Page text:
Once buzzkill Mittman shuts down the party, the kids decide to move the festivities to the library. This is against the rules, but when have any Party Down employees ever played by the rules? Henry enlists Ron’s help. At first, Ron is reluctant to go back in because things are going so well for the company, but when he finds out this could be Henry’s last hurrah, he gives in immediately. He’s genuinely excited for Henry when he shares the news about getting the role of “administrator” Colonel Balorian in Evie’s Star Saga. Of course, Ron would love a character who excels at management … but Henry is less excited.
As the party moves to the library, Henry continues to hedge with Evie. At first, she doesn’t suspect anything is wrong, but she eventually starts to question his noncommittal phrasing. Scenes featuring the two this evening slowly shift from shared excitement to a melancholy mutual understanding. Things come to a head when Henry and Evie get called to the principal’s office and Henry faces the chopping block for the unsanctioned party. Evie bounces to her feet and reaches out for Henry, inviting him to drown his sorrows with some proper booze and celebrate their future. When he balks, she finally realizes what’s happening. Throughout this exchange, Jennifer Garner serves up some truly devastating facial expressions. When Henry mentions that her offer was like a dream come true, Garner somehow manages to convey Evie’s potent mixture of frustration, disappointment, and annoyance with a subtle tightening of her lips and a darting sideways glance. “Don’t say fairy tale,” she warns.
When Henry is confronted with the choice of “making it” in a role he’s not passionate about or continuing to do something that stokes his creative fires, he chooses the latter. The relief we see him feel when he decides to let go of his once-upon-a-dream and give himself space to pursue a different path is palpable. Adam Scott offers up so much grace to Henry at this moment, and his shift in this finale episode feels like a sea change.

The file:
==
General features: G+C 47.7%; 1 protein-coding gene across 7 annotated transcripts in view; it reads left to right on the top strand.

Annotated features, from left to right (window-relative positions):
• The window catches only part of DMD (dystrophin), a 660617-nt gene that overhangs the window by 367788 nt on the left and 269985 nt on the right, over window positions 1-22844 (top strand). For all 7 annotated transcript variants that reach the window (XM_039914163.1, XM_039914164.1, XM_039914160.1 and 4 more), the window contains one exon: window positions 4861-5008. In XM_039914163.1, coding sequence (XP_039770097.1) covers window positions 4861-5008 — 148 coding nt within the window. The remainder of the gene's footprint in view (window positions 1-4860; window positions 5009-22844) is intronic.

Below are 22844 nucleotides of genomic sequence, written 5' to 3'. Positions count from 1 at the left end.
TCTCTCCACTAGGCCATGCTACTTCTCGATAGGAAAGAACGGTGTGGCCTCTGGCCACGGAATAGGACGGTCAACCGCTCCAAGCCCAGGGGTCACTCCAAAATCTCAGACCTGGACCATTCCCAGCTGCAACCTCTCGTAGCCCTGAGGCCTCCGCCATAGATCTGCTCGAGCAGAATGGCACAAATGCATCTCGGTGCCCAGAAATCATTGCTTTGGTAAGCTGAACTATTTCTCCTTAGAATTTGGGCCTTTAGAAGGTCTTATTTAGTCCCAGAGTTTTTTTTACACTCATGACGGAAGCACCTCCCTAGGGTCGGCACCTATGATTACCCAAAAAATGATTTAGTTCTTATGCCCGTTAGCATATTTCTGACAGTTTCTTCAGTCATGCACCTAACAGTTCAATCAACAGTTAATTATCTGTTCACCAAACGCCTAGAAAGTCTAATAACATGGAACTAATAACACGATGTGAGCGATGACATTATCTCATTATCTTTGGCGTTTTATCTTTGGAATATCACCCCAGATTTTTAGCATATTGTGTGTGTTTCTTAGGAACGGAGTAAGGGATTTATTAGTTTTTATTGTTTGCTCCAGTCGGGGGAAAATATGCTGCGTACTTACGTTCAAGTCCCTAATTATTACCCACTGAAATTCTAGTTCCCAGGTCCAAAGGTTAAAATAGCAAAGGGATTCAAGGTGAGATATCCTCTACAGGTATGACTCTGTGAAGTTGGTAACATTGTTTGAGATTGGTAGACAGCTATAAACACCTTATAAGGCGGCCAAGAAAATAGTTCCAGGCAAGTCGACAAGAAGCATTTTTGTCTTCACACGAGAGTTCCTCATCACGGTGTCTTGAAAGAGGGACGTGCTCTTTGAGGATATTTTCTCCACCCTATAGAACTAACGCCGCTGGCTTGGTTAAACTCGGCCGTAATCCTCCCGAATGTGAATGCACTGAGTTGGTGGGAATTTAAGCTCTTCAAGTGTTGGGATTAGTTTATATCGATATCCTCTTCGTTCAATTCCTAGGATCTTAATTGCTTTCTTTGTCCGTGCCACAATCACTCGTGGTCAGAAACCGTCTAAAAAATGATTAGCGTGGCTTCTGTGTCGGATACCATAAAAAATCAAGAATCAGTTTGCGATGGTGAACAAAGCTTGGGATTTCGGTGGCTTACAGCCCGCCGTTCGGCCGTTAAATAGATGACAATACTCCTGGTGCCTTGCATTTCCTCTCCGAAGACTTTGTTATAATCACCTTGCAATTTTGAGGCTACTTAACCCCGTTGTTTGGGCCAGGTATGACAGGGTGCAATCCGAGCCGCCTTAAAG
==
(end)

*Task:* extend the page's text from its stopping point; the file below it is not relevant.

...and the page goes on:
Elsewhere, Lucy’s dream is snatched away from her as Ron eats her $2,000 saffron ball. It’s only fitting that her food works its kooky magic one more time before the end of the season, and the pricey appetizer — meant to be her audition for an upscale restaurant called Hautér — restores Ron’s sense of taste and smell. He’s just mad about saffron, but Lucy has lost the ability to execute her vision. At the conclusion of the episode, Roman circles back, giving her the same advice she offered him at the beginning of the night: persevere and find a new idea.
Funnily enough, the idea of dreams not being all they’re cracked up to be returns in this episode’s final moments. Yes, friends, Casey Klein is back. She has everything she always wanted back in her Party Down days, but she’s absolutely miserable. While working a press junket for her hit show, The Stabilizer, she sneaks in the back to grab a bottle of vodka. When she sees Henry, something clicks.
The electric chemistry between Scott and Caplan is as strong as ever. The two former lovers fumble for a moment before a dickhole PR guy comes to whisk her away. As Casey starts to leave, she gives Henry a warm hug with a secret on the side: She’s planning on quitting her show.
From the start, Party Down has always explored when it’s time to give up on dreams. And the finale makes the salient point that dreams aren’t a fixed point; they’re fluid. When we first met these crazy kids over a decade ago, they had end goals in mind, and now, success or no, they’ve seen what’s on the other side. Casey quits, Henry lets go, Kyle accepts, and Roman shifts. I’d love to see what they all do in the next chapter of their lives. Here’s hoping for a fourth season. Until then, please refrain from all personal business on the company pond.
• Kyle keeps getting older, while the girls stay the same age. But seriously, he should absolutely not be flirting with high-school girls. Who does he think he is? DiCaprio?
• Lucy’s appetizer opus includes a pine-cone sauce, but in the world of Party Down, that’s been done before. In season two, Lydia lamented carrying trays of “Santa Barbara grilled eel beaks in a baby-pine-cone sauce.” It’s probably best that Lucy start from scratch on this one.
• Even though I held out hope for cameos from previous Party Down alumni like J.K. Simmons and Kristen Bell, the revival episodes didn’t need it. That said, if there’s a fourth season, give us some Siltskin!
• Last but not least, I’d like to thank Vulture for holding the Party Down reunion that eventually spawned this excellent season of television.